If you have a junior or senior in high school, or a child who is currently in college, and they
will also be attending college in the fall of 2016 or later… this one mistake could cost you big on financial aid.
As I discussed in a previous article, your 2015 Federal Income Taxes will be used to fill out both the January 2016 Free Application for Federal Student Aid (FAFSA), which will help determine financial aid for the 2016-2017 college year. It will also be used to help fill out the October 2016 FAFSA, to help determine financial aid for the 2017-2018 college year.
This means that between now and the end of 2015, you have a limited chance to try to reduce the income that will be reported on the financial aid forms that most colleges require. That’s not a lot of time. But, if you do it now, you may be able to potentially save your family thousands of dollars in college costs… and in turn receive thousands more in potential aid. If you are one of the many families that will be required to use their 2015 Federal Income Taxes two years in a row, I feel it’s extremely important to be diligent and make the right moves to try and maximize potential financial aid over these next two years.
With that in mind, here’s one potentially big issue:
PROBLEM: THE CAPITAL GAINS MONSTER
Probably the biggest “income” issue, looming for many parents, will be investment capital gains distributions. Unfortunately, capital gains can artificially inflate income. This may be even more counter-productive when applying for financial aid, than it is when doing your taxes. In determining financial aid eligibility, the FAFSA calculation weights income much more heavily than assets. The FAFSA determines how much your family is expected to pay for college, also called the Expected Family Contribution (EFC). In fact, these aid calculations may assess your income much differently, and harshly, than on your federal income taxes. For example, financial aid calculations may penalize you by figuring between 22% and 47% of your income can be used towards paying for your kid’s college (beyond a modest “Income Protection Allowance”). The aid forms even consider items as “income” that your federal tax forms may not!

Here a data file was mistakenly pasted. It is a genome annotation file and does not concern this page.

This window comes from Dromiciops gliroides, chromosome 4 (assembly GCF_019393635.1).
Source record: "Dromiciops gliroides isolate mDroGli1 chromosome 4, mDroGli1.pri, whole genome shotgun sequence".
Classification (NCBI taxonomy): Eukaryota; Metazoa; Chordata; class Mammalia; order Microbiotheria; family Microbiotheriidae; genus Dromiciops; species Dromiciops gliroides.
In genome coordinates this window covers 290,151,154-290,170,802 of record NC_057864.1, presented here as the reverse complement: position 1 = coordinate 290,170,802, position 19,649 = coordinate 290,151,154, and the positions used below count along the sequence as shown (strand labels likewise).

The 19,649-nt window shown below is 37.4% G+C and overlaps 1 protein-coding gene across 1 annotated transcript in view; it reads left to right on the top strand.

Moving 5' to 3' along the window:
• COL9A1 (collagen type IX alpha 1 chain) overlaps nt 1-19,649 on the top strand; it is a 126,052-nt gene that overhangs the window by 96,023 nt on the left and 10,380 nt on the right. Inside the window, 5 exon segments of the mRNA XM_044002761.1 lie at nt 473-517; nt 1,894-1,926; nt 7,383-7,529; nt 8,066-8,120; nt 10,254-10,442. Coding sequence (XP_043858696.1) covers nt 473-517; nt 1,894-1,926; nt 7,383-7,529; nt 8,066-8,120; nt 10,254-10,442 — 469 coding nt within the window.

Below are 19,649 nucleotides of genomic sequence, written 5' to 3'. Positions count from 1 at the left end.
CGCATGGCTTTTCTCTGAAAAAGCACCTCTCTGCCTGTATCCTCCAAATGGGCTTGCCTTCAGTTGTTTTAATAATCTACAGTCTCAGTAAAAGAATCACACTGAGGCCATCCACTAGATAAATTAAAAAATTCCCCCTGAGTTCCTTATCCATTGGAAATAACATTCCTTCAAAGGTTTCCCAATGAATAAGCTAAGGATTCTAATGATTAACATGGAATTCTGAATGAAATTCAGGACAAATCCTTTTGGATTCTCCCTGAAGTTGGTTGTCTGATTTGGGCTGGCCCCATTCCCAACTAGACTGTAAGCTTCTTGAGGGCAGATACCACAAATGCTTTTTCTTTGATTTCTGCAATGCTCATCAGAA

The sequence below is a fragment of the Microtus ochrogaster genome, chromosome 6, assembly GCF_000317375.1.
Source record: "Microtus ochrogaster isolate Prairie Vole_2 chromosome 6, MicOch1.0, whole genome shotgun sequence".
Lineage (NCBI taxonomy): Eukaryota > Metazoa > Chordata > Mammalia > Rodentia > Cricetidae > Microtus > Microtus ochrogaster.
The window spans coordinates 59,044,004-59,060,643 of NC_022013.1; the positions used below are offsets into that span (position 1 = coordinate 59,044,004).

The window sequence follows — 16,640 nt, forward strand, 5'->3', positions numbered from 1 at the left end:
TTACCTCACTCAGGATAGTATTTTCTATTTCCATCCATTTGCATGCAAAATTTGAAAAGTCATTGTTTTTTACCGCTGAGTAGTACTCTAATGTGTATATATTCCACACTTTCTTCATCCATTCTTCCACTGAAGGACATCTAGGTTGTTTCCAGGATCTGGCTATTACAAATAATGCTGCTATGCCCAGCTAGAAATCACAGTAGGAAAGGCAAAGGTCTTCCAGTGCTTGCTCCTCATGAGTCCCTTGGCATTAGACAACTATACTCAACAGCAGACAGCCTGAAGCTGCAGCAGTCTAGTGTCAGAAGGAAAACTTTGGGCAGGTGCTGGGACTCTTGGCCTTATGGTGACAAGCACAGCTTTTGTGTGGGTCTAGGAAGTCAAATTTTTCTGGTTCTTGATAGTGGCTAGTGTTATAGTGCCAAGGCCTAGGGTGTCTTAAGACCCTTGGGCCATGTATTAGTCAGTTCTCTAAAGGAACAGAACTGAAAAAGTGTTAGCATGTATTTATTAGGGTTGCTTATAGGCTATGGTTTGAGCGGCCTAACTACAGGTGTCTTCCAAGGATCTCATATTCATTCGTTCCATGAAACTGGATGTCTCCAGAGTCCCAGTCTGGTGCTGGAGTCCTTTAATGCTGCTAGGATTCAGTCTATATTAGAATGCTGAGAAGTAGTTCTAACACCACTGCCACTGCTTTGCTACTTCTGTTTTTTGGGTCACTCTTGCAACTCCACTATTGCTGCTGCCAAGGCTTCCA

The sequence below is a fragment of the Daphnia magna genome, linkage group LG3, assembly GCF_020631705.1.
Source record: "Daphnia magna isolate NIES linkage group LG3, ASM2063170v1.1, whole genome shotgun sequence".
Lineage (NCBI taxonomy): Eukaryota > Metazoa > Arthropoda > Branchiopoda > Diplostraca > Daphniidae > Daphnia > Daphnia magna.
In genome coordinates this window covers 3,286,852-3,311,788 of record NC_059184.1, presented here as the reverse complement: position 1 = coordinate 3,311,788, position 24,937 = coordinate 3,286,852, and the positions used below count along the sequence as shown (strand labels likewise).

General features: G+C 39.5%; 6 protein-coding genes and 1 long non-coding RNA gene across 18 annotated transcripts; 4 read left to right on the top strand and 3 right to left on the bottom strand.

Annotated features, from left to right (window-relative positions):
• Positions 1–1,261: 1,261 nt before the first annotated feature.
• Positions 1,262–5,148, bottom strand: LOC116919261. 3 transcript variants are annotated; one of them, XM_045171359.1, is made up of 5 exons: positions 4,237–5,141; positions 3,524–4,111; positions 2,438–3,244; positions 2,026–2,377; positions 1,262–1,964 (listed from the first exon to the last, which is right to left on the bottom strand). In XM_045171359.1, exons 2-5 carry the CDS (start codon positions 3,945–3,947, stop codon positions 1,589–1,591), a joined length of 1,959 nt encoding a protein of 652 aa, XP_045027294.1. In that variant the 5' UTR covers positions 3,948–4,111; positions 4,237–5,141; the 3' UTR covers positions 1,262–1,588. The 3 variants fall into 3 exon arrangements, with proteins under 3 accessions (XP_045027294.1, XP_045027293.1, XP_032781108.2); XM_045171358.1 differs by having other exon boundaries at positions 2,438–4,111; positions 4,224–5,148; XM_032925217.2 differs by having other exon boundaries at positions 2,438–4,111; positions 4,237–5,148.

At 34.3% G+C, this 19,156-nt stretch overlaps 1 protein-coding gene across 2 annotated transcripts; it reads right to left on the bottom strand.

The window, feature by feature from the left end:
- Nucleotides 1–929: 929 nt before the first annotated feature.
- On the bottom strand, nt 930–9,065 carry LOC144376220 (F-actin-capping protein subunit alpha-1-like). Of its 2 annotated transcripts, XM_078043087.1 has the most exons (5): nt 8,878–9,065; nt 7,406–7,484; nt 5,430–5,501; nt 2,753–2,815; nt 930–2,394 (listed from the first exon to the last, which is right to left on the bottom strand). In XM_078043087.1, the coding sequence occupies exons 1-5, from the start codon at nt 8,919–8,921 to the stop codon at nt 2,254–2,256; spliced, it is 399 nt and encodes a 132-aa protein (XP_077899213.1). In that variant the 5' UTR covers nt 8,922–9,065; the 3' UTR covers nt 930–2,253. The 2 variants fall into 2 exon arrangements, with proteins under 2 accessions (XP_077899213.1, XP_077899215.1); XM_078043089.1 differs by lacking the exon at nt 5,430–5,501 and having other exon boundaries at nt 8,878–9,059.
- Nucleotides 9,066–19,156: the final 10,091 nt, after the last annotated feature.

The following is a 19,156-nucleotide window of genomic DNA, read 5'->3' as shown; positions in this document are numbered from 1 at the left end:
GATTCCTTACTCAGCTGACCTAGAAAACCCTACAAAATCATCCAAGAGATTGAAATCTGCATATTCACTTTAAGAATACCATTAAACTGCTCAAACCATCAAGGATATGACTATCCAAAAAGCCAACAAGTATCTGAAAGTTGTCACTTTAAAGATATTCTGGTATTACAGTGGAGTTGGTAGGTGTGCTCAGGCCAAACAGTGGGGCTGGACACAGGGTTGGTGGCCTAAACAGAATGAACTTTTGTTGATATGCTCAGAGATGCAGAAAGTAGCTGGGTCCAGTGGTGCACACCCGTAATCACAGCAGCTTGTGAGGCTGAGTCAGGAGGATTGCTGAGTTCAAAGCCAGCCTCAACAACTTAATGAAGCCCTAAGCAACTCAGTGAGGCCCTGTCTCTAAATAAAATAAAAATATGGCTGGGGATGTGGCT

So, not understanding what the FAFSA counts as income, and then trying to actively reduce it, can result in directly penalizing and reducing your financial aid eligibility by huge chunks. That could mean a significant increase in your total out of pocket college costs.
Fortunately, taking an active role in financial aid planning and college funding can often help reduce the income (and even assets) that are used in calculating your Expected Family Contribution.
SOLUTION: You may have sold investments this year and realized a gain. If so, look to offset them with realized losses. However, that’s not most dangerous scenario… there’s one that may unknowingly sneak up on you without warning. If you own investments in a taxable account, you be may blindsided with large accumulated capital gains distributions this year… in some cases, even if those investments have lost money or you have only owned them for a short period of time! The last few years were, in general, good for investors. Even though this year may not shape up so well, if you are holding investments that have realized big gains this year, it may hurt you on both income taxes and your financial aid eligibility.
Many investments that clients routinely hold in their portfolio will not even issue those capital gains distributions until late this December, which may make it especially difficult to judge. Some investments may provide capital gain estimates, while others will not. So, consider actively trying to offset those estimated distributions with losses elsewhere in your portfolio… maybe even trying to “over” estimate how much you offset them, just to be safe. If you are using a financial planner or advisor to help manage your portfolio, they should be proactive and discuss this with you already.
For this year, you have a limited time left to strategize and actively see if a big difference can be made in the potential financial aid that your student can qualify for over the next two years. Remember, this is a process you should repeat every year that your income and assets will be used to calculate financial aid eligibility. Not doing so could result in paying more in college costs than you need to… which is money wasted. Every dollar that you spend on your children’s college is one less dollar that you have to save for your own retirement.
As always, and whether or not you are a current client, if you have any questions please feel free to contact me.